Around Stazione Termini—For many visitors, their first glimpse of Rome is the main train station and adjoining Piazza della Repubblica. There are a lot of affordable hotels in this area; while they may lack charm, the location is convenient, near the city’s transportation hub and not far from ancient Rome. Hotels on the Via Marsala side often occupy floors of a palazzo (palace), with clean and decent, sometimes even charming, rooms. Traffic and noise are worse on the streets to the left of the station. The once-seedy neighborhoods on either side of Termini (Esquilino and Tiburtino) have slowly been cleaning up, but caution is always advisable.
Trastevere—In a Roman shift of the Latin Trans Tiber, Trastevere means “across the Tiber.” Since the 1970s, when expats and other bohemians discovered it, this once-medieval working-class district has been gentrified and is now most definitely on the tourist map. Yet Trastevere retains its colorful appeal, with dance clubs, offbeat shops, pubs, and little trattorie and wine bars. Trastevere has places to stay—mostly rather quaint rentals and Airbnb’s—and excellent restaurants and bars, too. The area centers on the ancient churches of Santa Cecilia and Santa Maria in Trastevere.
Testaccio & Southern Rome—Once home to slaughterhouses and Rome’s port on the Tiber, the working-class neighborhood of Testaccio was built around one strange feature: A huge compacted mound of broken amphorae and terracotta roof tiles, begun under Emperor Nero in a.d. 55 and added to over the centuries. Houses were built around the mound; caves were dug into its mass to store wine and foodstuffs. Now known for its authentic Roman restaurants, Testaccio is also one of Rome’s liveliest areas after dark. Stay here if you want a taste of a real Roman neighborhood, but bear in mind that you’re a bus, tram, or subway ride from most touristic sights.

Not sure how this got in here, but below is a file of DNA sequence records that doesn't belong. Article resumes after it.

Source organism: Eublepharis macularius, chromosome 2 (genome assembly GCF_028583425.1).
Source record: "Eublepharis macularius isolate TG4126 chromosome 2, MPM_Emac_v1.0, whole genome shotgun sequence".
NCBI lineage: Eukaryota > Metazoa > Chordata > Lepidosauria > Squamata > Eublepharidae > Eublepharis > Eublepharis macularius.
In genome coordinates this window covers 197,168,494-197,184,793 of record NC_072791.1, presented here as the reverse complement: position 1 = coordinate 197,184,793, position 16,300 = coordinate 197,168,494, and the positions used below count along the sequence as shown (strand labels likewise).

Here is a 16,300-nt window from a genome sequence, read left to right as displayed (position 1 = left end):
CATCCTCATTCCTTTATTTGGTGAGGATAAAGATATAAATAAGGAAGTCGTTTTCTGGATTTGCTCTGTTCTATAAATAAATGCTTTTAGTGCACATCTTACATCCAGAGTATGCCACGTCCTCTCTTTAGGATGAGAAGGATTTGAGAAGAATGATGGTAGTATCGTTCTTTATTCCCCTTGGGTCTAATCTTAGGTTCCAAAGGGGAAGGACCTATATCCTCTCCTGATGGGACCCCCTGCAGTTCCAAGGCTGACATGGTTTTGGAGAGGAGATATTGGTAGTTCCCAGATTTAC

The Appian Way—Farther south and east, the 2,300-year-old Via Appia Antica road once extended from Rome to Brindisi on the southeast coast. This is one of the most historically rich areas of Rome, great for a day trip, but not a convenient place to stay. Its most famous sights are the Catacombs, the graveyards of early Christians and patrician families.
Note: This information was accurate when it was published, but can change without notice. Please be sure to confirm all rates and details directly with the companies in question before planning your trip.